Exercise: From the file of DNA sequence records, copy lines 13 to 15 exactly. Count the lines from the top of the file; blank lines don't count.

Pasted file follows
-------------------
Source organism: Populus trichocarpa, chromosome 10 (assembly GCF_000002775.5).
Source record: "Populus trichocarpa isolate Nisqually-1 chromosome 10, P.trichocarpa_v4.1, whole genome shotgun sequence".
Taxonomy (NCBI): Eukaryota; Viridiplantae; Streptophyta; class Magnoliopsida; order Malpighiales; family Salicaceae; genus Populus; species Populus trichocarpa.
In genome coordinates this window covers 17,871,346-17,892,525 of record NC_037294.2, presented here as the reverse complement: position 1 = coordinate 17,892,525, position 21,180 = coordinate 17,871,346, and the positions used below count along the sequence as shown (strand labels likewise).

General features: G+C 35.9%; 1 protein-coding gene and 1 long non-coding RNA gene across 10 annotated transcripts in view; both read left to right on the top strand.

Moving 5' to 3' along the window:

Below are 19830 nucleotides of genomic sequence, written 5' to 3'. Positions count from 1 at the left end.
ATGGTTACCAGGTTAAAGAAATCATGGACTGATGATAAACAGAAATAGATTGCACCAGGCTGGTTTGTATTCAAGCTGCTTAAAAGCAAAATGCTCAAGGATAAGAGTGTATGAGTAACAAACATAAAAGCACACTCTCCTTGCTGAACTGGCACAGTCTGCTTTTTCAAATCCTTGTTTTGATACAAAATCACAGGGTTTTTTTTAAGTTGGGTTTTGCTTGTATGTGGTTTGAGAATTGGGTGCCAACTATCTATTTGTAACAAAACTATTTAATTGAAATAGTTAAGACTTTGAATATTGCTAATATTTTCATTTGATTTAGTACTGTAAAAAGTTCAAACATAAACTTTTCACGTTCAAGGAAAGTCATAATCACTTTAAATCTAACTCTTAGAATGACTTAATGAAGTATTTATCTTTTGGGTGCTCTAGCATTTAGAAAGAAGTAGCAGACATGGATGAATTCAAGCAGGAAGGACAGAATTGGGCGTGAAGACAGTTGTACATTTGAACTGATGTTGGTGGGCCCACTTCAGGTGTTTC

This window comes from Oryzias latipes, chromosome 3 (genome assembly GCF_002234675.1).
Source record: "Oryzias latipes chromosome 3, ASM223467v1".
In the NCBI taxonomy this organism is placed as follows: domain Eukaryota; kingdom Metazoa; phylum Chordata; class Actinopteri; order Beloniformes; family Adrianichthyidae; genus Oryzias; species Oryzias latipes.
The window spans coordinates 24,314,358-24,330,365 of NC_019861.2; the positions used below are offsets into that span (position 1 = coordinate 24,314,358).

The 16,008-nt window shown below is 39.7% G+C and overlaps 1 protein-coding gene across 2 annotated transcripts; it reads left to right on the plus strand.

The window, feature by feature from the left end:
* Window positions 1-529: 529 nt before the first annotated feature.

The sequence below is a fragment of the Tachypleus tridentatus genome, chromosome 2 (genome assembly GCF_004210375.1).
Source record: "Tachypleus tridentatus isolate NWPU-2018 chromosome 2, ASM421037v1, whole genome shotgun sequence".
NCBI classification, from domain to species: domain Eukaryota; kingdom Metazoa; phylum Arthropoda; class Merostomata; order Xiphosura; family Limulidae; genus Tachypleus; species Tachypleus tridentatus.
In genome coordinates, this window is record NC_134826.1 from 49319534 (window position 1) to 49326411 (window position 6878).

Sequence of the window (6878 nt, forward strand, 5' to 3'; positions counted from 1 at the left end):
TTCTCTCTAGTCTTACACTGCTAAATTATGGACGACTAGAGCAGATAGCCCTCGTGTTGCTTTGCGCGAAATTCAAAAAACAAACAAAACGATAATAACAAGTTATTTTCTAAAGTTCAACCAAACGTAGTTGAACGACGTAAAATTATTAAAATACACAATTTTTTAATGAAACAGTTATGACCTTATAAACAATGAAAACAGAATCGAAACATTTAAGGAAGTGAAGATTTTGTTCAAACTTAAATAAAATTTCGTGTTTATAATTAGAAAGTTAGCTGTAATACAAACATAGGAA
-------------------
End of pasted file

The 16,008-nt window shown below is 39.7% G+C and overlaps 1 protein-coding gene across 2 annotated transcripts; it reads left to right on the plus strand.

The window, feature by feature from the left end:
* Window positions 1-529: 529 nt before the first annotated feature.